The Air Force is seeking public comment on a proposal to increase its munitions storage capability at Andersen Air Force Base, Guam, while mitigating environmental effects.

The 36th Air Expeditionary Wing released Wednesday a draft environmental assessment of the project, which calls for the construction of 60 new munition igloos” on about 24 acres in the base’s munitions storage area between Northwest Field and main base, according to Scott Whittaker, 36th Civil Engineer Squadron environmental flight chief.

The base already has the largest munitions storage capacity in the Pacific region with 132 such igloos, but they were built more than 50 years ago, Whittaker said. The Air Force in 2002 deemed them unsafe for large munitions storage, he added.

“This has resulted in a munitions storage shortfall for existing missions,” according to the draft environmental assessment.

The project’s first phase would build 11 to 12 igloos beginning in 2006 at a cost of about $14 million, Whittaker said. The entire project is expected to take about 10 years to complete as funding from the federal government becomes available, he said.

Made of reinforced concrete, the proposed storage facilities would be 90 feet long, 30 feet wide and about 12 feet tall, with a 2-foot soil covering, Whittaker said.

Each structure is capable of storing up to 500,000 pounds of net explosive weight, said Jonathan Wald, 36th CES environmental flight natural resources planner.

The munitions igloos store bombs for bombers and fighter aircraft, said Andersen spokeswoman Maj. Kris Meyle.

The proposed facilities would allow the wing to store munitions at full capacity and “support the aircraft we expect to operate out of here,” she said.

“It’s becoming more of an issue now than it may have been say, 10 years ago when Guam wasn’t necessarily considered at the forefront of operations,” Meyle said. “Now that people are recognizing what an important strategic location Guam is … (they’re) recognizing we need to make sure that Guam is ready.”

Andersen officials worked with the U.S. Fish and Wildlife Service and Guam government environmental planners to come up with the best site that met Air Force operational needs yet impacted the environment least, Whittaker said.

An endangered species that lives in the proposed area is the Marianas crow. The Marianas fruit bat, a threatened species, also lives in the area, according to the U.S. Fish and Wildlife Service.

Wald said the majority of the proposed area is forested but most trees in the area are non-native species and aren’t the preferred habitat for the protected wildlife.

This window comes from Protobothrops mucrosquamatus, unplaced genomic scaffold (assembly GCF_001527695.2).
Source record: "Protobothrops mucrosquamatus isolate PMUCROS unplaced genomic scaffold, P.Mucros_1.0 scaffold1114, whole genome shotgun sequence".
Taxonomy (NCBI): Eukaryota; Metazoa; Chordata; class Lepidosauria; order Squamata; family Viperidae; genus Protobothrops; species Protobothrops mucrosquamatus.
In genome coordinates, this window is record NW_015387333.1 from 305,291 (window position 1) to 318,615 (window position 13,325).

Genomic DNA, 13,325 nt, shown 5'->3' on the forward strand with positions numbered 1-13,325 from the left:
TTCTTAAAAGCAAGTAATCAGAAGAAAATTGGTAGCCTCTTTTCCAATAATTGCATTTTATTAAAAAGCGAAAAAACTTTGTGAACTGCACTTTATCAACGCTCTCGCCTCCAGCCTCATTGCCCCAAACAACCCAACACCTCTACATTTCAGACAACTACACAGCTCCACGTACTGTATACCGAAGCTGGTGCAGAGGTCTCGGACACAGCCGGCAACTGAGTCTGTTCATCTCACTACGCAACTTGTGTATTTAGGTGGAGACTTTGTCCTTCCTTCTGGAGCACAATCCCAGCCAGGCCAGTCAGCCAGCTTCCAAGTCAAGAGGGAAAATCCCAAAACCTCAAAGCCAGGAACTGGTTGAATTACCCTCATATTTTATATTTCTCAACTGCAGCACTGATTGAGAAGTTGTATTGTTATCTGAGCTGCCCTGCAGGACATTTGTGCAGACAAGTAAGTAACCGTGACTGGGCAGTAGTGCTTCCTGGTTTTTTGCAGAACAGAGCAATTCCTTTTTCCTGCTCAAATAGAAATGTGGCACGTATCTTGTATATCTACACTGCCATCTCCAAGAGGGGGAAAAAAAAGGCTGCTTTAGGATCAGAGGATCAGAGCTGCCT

The 30-day comment period for the draft environmental assessment ends Sept. 16. Any input will be “incorporated into the final decision document, and from there, we’ll determine whether … additional assessment is needed,” Wald said, adding he expects a decision by October.

How to comment

The 36th Air Expeditionary Wing is accepting comments through Sept. 16 on a draft environmental assessment of a proposal to construct 60 munitions storage igloos at Andersen Air Force Base, Guam.

The analysis considers potential environmental effects of two alternative locations. The results of the environmental assessment indicate the preferred alternative would not result in significant, adverse effects to the environment.

Written comments and inquiries may be sent to Mr. Scott Whittaker, Environmental Flight Chief, CES/CEV, Unit 14007, APO, AP 96543-4007. Comments must be postmarked no later than Sept. 16, to be considered.

Copies of the draft environmental assessment are available for review at the Nieves Flores Memorial Library, 254 Martyr St., Hagatna, Guam 96910, and also at Andersen. For more information, contact Scott Whittaker at DSN 366-2101 or e-mail him at

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Jennifer reports on the U.S. military from Kaiserslautern, Germany, where she writes about the Air Force, Army and DODEA schools. She’s had previous assignments for Stars and Stripes in Japan, reporting from Yokota and Misawa air bases. Before Stripes, she worked for daily newspapers in Wyoming and Colorado. She’s a graduate of the College of William and Mary in Virginia.

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